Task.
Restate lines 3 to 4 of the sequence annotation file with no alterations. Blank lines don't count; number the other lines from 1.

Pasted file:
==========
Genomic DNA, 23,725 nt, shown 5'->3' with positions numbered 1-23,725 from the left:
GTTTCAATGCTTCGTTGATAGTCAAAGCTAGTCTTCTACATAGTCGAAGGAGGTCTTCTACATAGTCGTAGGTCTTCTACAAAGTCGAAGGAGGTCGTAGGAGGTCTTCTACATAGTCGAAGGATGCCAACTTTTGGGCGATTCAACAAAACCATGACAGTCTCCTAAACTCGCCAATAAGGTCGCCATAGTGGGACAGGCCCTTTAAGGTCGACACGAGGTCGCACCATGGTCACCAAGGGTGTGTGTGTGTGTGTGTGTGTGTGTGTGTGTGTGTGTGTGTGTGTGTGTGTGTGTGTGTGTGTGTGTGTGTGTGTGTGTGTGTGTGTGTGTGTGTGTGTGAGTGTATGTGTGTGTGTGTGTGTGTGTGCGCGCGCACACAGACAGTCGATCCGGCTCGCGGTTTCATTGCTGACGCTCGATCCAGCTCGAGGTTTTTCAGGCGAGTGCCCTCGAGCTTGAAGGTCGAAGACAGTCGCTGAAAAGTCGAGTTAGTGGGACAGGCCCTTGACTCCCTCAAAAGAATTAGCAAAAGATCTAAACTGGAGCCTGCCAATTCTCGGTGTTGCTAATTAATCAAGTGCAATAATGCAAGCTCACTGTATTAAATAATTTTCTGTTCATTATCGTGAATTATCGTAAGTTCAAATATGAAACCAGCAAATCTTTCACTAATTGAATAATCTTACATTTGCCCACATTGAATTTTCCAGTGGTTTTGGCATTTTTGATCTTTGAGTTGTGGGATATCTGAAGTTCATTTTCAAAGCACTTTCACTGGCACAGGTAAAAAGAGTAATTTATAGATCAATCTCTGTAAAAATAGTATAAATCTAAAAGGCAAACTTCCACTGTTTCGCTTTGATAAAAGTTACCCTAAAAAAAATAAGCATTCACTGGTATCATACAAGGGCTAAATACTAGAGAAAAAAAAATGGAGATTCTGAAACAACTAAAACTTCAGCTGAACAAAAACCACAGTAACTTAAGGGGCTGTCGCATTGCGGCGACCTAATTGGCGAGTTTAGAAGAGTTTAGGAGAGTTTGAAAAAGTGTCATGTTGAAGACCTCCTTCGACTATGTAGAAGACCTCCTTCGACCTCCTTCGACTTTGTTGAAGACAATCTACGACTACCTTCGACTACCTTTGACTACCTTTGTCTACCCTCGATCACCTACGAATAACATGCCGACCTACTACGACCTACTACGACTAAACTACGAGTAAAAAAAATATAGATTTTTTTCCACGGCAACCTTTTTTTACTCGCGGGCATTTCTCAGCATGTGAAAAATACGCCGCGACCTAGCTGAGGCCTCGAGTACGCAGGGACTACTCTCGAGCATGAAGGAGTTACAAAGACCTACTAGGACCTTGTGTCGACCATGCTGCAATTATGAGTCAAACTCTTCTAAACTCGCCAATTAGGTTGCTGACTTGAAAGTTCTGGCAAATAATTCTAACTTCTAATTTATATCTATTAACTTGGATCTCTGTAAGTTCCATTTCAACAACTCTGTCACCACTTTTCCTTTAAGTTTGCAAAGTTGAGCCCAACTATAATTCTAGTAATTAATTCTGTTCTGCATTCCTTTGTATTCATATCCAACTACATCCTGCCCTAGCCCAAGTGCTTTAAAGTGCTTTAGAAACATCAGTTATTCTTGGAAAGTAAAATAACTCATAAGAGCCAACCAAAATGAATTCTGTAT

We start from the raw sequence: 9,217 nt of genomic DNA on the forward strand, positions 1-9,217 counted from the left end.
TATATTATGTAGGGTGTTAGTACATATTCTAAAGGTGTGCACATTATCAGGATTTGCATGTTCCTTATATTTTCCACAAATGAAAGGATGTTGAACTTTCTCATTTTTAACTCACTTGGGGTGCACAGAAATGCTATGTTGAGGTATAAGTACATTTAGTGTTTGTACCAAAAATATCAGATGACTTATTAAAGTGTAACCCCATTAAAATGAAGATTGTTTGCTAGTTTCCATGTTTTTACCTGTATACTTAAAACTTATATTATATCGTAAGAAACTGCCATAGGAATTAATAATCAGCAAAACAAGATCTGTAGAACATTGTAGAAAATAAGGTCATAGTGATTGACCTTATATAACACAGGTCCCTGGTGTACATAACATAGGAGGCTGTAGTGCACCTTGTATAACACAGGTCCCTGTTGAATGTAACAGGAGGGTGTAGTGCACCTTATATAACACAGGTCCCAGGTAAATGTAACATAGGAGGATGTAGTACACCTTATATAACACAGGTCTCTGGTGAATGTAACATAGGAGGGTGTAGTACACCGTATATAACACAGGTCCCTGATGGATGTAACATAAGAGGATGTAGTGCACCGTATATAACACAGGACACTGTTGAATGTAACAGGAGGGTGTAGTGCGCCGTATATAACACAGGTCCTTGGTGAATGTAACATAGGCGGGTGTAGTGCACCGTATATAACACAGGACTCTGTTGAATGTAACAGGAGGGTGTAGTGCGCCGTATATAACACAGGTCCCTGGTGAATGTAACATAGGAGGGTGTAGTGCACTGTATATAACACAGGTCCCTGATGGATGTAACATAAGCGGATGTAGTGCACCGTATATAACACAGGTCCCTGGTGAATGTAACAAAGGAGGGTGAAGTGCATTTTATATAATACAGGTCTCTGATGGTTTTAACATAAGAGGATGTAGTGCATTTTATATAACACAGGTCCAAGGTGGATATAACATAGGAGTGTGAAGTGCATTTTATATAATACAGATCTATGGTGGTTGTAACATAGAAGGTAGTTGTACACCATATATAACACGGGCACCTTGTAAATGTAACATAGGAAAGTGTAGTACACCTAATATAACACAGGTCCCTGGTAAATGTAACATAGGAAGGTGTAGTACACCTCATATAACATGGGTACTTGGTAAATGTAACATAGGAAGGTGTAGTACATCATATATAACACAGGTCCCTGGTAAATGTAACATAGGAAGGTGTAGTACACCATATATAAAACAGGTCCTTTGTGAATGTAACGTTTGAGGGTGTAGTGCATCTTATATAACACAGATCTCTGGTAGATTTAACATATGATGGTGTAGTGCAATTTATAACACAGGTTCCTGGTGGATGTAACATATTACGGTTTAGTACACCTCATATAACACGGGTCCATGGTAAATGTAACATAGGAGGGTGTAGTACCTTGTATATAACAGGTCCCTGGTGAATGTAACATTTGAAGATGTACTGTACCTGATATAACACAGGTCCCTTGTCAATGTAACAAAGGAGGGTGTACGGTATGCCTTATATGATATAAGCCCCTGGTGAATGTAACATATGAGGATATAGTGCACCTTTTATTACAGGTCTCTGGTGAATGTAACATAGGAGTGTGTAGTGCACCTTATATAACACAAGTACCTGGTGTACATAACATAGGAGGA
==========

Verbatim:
We start from the raw sequence: 9,217 nt of genomic DNA on the forward strand, positions 1-9,217 counted from the left end.
TATATTATGTAGGGTGTTAGTACATATTCTAAAGGTGTGCACATTATCAGGATTTGCATGTTCCTTATATTTTCCACAAATGAAAGGATGTTGAACTTTCTCATTTTTAACTCACTTGGGGTGCACAGAAATGCTATGTTGAGGTATAAGTACATTTAGTGTTTGTACCAAAAATATCAGATGACTTATTAAAGTGTAACCCCATTAAAATGAAGATTGTTTGCTAGTTTCCATGTTTTTACCTGTATACTTAAAACTTATATTATATCGTAAGAAACTGCCATAGGAATTAATAATCAGCAAAACAAGATCTGTAGAACATTGTAGAAAATAAGGTCATAGTGATTGACCTTATATAACACAGGTCCCTGGTGTACATAACATAGGAGGCTGTAGTGCACCTTGTATAACACAGGTCCCTGTTGAATGTAACAGGAGGGTGTAGTGCACCTTATATAACACAGGTCCCAGGTAAATGTAACATAGGAGGATGTAGTACACCTTATATAACACAGGTCTCTGGTGAATGTAACATAGGAGGGTGTAGTACACCGTATATAACACAGGTCCCTGATGGATGTAACATAAGAGGATGTAGTGCACCGTATATAACACAGGACACTGTTGAATGTAACAGGAGGGTGTAGTGCGCCGTATATAACACAGGTCCTTGGTGAATGTAACATAGGCGGGTGTAGTGCACCGTATATAACACAGGACTCTGTTGAATGTAACAGGAGGGTGTAGTGCGCCGTATATAACACAGGTCCCTGGTGAATGTAACATAGGAGGGTGTAGTGCACTGTATATAACACAGGTCCCTGATGGATGTAACATAAGCGGATGTAGTGCACCGTATATAACACAGGTCCCTGGTGAATGTAACAAAGGAGGGTGAAGTGCATTTTATATAATACAGGTCTCTGATGGTTTTAACATAAGAGGATGTAGTGCATTTTATATAACACAGGTCCAAGGTGGATATAACATAGGAGTGTGAAGTGCATTTTATATAATACAGATCTATGGTGGTTGTAACATAGAAGGTAGTTGTACACCATATATAACACGGGCACCTTGTAAATGTAACATAGGAAAGTGTAGTACACCTAATATAACACAGGTCCCTGGTAAATGTAACATAGGAAGGTGTAGTACACCTCATATAACATGGGTACTTGGTAAATGTAACATAGGAAGGTGTAGTACATCATATATAACACAGGTCCCTGGTAAATGTAACATAGGAAGGTGTAGTACACCATATATAAAACAGGTCCTTTGTGAATGTAACGTTTGAGGGTGTAGTGCATCTTATATAACACAGATCTCTGGTAGATTTAACATATGATGGTGTAGTGCAATTTATAACACAGGTTCCTGGTGGATGTAACATATTACGGTTTAGTACACCTCATATAACACGGGTCCATGGTAAATGTAACATAGGAGGGTGTAGTACCTTGTATATAACAGGTCCCTGGTGAATGTAACATTTGAAGATGTACTGTACCTGATATAACACAGGTCCCTTGTCAATGTAACAAAGGAGGGTGTACGGTATGCCTTATATGATATAAGCCCCTGGTGAATGTAACATATGAGGATATAGTGCACCTTTTATTACAGGTCTCTGGTGAATGTAACATAGGAGTGTGTAGTGCACCTTATATAACACAAGTACCTGGTGTACATAACATAGGAGGA